Lin-Manuel Miranda, Others Seek Silver Lining in Puerto Rico

Sep 14, 2022
10:35 AM

FILE – Wilfredo Negron stands on the rooftop of one of his properties securing the zinc roof in preparation for the current hurricane season on July 13, 2020, in Corozal, Puerto Rico. Five years after Hurricane María slammed into Puerto Rico and exposed the funding problems the Caribbean island has long faced, philanthropists warn that many of those issues remain unaddressed, just like the repairs still needed for the American territory’s physical infrastructure. (AP Photo/Carlos Giusti, File)

By GLENN GAMBOA, AP Business Writer

NEW YORK (AP) — Five years after Hurricane María slammed into Puerto Rico and exposed the funding problems the Caribbean island has long faced, philanthropists warn that many of those issues remain unaddressed, just like the repairs still needed for the American territory’s physical infrastructure.

The Category 4 storm, with winds reaching 155 miles per hour, killed dozens immediately on September 20, 2017, and researchers estimate thousands more died in the aftermath due to the lack of permanent shelter and power. According to a Hispanic Federation report released Wednesday, Hurricane María did an estimated $90 billion in damage to the island.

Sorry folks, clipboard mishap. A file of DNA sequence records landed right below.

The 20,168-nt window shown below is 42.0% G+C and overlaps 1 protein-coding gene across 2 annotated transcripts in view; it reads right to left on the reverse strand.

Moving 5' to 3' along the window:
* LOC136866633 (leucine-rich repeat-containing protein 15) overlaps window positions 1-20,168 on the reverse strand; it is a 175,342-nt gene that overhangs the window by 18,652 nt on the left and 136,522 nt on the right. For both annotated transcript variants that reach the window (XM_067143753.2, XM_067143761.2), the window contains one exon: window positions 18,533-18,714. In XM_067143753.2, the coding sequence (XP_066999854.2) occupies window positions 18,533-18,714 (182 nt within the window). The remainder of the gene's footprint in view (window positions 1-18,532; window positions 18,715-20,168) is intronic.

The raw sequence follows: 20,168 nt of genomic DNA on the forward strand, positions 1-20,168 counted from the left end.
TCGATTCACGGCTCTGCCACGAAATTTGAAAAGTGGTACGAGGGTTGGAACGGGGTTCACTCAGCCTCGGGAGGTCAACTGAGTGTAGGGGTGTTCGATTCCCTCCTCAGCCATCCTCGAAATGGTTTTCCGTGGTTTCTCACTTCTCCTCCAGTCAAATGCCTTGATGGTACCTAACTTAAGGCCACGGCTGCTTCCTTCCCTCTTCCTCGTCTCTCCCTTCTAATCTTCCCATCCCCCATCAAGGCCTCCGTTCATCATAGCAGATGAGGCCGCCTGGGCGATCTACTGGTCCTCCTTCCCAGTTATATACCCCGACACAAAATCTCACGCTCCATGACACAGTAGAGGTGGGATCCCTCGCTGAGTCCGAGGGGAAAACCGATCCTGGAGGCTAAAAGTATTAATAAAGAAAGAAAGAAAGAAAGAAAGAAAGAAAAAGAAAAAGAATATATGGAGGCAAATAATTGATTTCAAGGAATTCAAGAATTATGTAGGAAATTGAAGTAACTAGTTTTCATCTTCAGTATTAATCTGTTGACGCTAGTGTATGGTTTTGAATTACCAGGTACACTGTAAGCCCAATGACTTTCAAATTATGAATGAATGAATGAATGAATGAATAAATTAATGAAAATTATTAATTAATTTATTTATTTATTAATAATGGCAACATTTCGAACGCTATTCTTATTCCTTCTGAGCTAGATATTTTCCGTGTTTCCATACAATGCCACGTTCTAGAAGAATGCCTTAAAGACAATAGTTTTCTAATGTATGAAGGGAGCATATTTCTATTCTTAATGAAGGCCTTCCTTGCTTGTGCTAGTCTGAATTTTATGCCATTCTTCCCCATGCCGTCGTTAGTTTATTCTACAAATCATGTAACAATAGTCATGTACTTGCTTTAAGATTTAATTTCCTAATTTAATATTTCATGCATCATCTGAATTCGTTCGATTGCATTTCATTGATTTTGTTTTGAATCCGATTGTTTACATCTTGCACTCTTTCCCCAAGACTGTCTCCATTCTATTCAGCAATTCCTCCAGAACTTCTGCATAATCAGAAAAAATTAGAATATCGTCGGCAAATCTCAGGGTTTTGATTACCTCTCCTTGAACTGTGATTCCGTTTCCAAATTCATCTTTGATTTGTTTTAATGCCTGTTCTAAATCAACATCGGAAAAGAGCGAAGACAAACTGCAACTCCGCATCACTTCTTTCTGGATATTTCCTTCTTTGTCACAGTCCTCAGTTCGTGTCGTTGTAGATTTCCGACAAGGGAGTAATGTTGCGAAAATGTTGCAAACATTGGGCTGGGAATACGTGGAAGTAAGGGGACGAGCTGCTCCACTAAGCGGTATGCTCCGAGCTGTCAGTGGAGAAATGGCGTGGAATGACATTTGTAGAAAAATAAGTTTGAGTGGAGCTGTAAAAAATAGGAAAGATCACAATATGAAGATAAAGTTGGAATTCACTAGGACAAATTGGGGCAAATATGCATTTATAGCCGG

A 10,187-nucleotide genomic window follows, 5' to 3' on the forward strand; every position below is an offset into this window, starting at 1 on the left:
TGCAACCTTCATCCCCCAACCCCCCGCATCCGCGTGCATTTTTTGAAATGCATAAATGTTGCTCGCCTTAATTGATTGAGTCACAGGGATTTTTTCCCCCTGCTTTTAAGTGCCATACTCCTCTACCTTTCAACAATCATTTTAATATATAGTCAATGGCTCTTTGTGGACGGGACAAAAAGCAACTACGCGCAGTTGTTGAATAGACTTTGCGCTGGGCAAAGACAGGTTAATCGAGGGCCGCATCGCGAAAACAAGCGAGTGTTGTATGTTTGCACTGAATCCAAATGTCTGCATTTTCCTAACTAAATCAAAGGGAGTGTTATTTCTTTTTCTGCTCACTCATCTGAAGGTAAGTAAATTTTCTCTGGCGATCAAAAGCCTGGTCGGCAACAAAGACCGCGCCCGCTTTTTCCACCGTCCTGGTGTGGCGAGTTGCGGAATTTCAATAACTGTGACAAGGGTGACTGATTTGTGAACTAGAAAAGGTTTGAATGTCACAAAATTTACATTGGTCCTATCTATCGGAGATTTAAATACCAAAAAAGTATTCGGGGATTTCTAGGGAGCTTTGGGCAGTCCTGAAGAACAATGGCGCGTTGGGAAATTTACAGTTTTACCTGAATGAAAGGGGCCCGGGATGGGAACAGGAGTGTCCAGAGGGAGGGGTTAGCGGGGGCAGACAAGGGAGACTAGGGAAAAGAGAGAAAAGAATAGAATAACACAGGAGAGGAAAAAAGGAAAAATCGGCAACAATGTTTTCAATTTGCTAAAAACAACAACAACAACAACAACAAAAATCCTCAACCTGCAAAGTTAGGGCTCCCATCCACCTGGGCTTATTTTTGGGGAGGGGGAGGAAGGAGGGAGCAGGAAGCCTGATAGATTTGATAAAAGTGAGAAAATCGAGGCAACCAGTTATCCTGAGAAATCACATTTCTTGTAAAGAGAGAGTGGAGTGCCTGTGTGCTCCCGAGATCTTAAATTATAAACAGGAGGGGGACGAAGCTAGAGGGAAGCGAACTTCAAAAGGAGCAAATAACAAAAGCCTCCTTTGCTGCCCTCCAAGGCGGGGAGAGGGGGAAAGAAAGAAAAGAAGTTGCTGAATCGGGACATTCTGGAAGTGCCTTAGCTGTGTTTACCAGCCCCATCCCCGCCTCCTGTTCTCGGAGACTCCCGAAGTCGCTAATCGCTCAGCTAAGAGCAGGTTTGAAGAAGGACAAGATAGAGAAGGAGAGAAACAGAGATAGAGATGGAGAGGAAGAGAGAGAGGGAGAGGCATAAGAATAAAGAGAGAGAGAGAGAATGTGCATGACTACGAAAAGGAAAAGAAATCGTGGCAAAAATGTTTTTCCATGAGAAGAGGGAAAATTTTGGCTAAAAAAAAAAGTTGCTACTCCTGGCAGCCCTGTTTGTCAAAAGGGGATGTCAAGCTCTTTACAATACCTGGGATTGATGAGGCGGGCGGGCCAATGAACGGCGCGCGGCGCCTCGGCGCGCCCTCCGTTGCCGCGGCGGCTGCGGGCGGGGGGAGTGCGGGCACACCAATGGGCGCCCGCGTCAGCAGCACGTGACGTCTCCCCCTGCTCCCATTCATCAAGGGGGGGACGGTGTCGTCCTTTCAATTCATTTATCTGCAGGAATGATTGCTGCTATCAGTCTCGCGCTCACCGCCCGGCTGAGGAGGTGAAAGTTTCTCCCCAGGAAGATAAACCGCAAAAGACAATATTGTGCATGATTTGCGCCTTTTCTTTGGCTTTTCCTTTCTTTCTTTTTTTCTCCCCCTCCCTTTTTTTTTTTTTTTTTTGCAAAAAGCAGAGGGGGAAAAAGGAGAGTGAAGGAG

“It was just such a scary moment,” said Hamilton creator Lin-Manuel Miranda, who helped mobilize millions in aid for Puerto Rico. “But one of the silver linings has been the coalition-building between the diaspora and residents on the island that was really formed out of those challenges.”

That coalition-building was sorely needed, because Puerto Rico and its residents have an unusual image problem in philanthropy, said Hispanic Federation president and CEO Frankie Miranda. International nonprofits generally left it out of donations given to the neediest populations because it is part of the United States, while American nonprofits often left it out of programs by earmarking donations only for the 50 states.

That long-running problem was intensified by what critics say was former President Donald Trump’s administration’s slow response to Hurricane María, which extended the impact of the storm, including the longest blackout in American history.

“It was about fairness,” said Frankie Miranda, adding that some federal recovery funds are only getting to Puerto Rico now. “It was about equity. We were not getting the fair share for people on the island compared to other disasters happening in the United States. So we needed to act.”